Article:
For dessert we ordered two rice puddings; the green tea wasabi white chocolate rice pudding and the ribbous vanilla rice pudding. The pudding were very very strange. First of all, forget the concept of pudding in the traditional sense. This pudding was not comfort food. Forget about the creamy rich, mousse-like texture and think of pudding as a casserole. Our two pudding came in two log-like rectangles of cooked and flavoured rice. The green tea wasabi rice was green in colour and had strong accents of wasabi. It was laced in a white chocolate drizzle. I thought this was some kind of joke ( a creative one, though). Wendy and I looked at each other and thought how thoroughly pretentious it was to present rice pudding as a clump of cooked and flavoured with a little drizzle of white chocolate sauce. The ribbous vanilla rice pudding was even more pathetic since it was also served as a rectangular lump with a nice vanilla bean aroma and laced with brown string-like nodules (ribbous?). We shared both desserts but thought how ridiculous they were. I guess we are so ethno-centric that we are not aware of rice pudding from other countries or Rice Bar was trying too hard to be cool. We think the latter.

For our beverages, I ordered the extra hot “macha” green tea latte with soy milk. I was thoroughly disappointed with my “infant” size cup of tea. I know that classy restaurants do not serve items the size of The Keg Mansion, but customers do not deserve to be ripped off by “baby” sized portions of drinks. I thought it was illegal for her to serve me a drink that pathetic in size. If you’re thirsty, or you want a soothing drink, don’t bother. You’ll be ripped off because it’s organic or natural and it gives them a reason to be deceitful.

Other menu items to note is the Korean pizza – a scallion crepe with pesto, avocado and shrimp. Other rice dishes include dragon bowl of rice noodles in coriander pesto broth with baby bok choy and spicy Korean kimchi and chicken (or shrimp or tofu). The best part of Rice Bar is the design-your-own bowls; you choose the rice (jasmine, brown basmati, infused, infused or rice noodle). You choose your protein: chicken, beef, shrimp or tofu. Then select a sauce, ranging from green coconut milk curry, lemongrass or a soy, sesame and ginger mix. Lastly, throw in your veg choice ? baby spinach, black beans, bok choy ? you even choose your garnish and any extras.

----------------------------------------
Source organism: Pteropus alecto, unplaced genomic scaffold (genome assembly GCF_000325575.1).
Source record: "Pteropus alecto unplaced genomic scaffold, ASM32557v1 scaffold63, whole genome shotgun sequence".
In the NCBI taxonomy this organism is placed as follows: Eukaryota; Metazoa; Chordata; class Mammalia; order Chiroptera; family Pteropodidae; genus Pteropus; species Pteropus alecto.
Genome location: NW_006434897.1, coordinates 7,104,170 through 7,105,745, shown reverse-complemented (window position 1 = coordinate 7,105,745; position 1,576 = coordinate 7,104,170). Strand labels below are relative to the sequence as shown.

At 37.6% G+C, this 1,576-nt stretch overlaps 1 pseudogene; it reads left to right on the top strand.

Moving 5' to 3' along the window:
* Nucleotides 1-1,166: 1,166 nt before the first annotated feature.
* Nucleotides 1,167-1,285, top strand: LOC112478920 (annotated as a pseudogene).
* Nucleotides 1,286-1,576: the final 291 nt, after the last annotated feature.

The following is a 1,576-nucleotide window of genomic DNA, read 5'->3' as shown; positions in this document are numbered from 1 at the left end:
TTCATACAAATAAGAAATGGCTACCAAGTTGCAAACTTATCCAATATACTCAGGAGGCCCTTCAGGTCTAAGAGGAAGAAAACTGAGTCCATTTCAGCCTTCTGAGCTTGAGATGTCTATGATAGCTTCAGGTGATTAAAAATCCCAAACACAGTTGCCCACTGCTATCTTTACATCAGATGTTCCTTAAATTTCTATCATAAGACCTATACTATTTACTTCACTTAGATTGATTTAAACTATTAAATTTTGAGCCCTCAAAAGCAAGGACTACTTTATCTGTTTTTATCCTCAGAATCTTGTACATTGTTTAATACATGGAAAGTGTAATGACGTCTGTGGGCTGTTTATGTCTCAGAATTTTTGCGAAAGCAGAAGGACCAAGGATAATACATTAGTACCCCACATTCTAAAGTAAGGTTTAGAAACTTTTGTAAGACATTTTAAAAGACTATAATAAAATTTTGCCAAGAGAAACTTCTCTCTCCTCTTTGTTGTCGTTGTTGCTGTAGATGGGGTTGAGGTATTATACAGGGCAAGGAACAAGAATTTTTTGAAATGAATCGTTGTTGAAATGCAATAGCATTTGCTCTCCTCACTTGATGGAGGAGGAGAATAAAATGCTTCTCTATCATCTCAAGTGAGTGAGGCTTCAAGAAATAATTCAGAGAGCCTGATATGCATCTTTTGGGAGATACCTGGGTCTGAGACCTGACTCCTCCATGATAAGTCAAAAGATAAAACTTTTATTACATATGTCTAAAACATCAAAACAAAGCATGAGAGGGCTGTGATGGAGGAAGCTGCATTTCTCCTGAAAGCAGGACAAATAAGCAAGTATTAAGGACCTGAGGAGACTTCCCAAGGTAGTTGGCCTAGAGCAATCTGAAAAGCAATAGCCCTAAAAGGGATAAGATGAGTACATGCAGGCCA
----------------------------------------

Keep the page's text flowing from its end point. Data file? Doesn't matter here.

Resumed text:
To conclude, I do plan to go back and try other dishes besides the rice bowls. I always believe it’s important to try a place at least three times before making conclusions. Hours of operation are Tue. to Sun.: 11:00am – 10:00pm. Accepts all cards.

Urban Herbivore

64 Oxford St.
416.927.1231

 

The much younger sister restaurant to Fressen, Urban Herbivore is similar in concept to Fressen but take away the high prices, formal sit down decor, Queen Street pretentiousness, and shi shi poo poo ambiance and you get Urban Herbivore. Located in Kensington Market, Urban Herbivore is a casual “open concept” woodsy kitchen-like cafe with only 3-4 tables.

With a beautiful display of salads and sandwiches, bursting with colour, freshness, and texture, you can tell the veggies are market fresh. Urban Herbivore also sells prepared home made soups. Since there are only about 3-4 tables (only one large table sits about 5) this place is mostly for takeout and quick eating/snacks. There is a large bench outside for great summer brunching or snacking (warning, outdoor bench is just a long bench, no tables or chairs present).

For our meals, I ordered an organic tempeh sandwich with organic multigrain flat bread (was yellow like corn) with a ton of veggies (lettuce, cucumber, alfalfa sprouts, and many other fresh veggies) , a chili corn chowder, and freshly squeezed ginger lemonade. My two friends both ordered the “freshly made before your eyes” avocado sandwich with an assortment of veggies, fresh avocado, tomato, lettuce, cucumber, and all of the fixings.

It seems most of the food here is raw (uncooked) so you will mostly find sandwiches and salads, unlike Hey Good Cooking where everything may be vegetarian or vegan, but it’s all cooked (or should I say overcooked or microwaved). Lunch items cost under $10 but with drinks and salad, the bill came close to $50.00 for three people. Definitely worth the money, no question about it. Very small menu but many sandwich varietys, all healthy and fresh. When you have a meal at Urban Herbivore, you feel healthy, light, and fresh, not bloated or crampy. Accepts all cards

Full Moon Vegetarian Restaurant

638 Dundas Street West
(416) 203-1210

Tammy and I went to a new vegan restaurant (just opened in July 2005)
called Full Moon at Dundas near Bathurst, right next to Cafe 668 and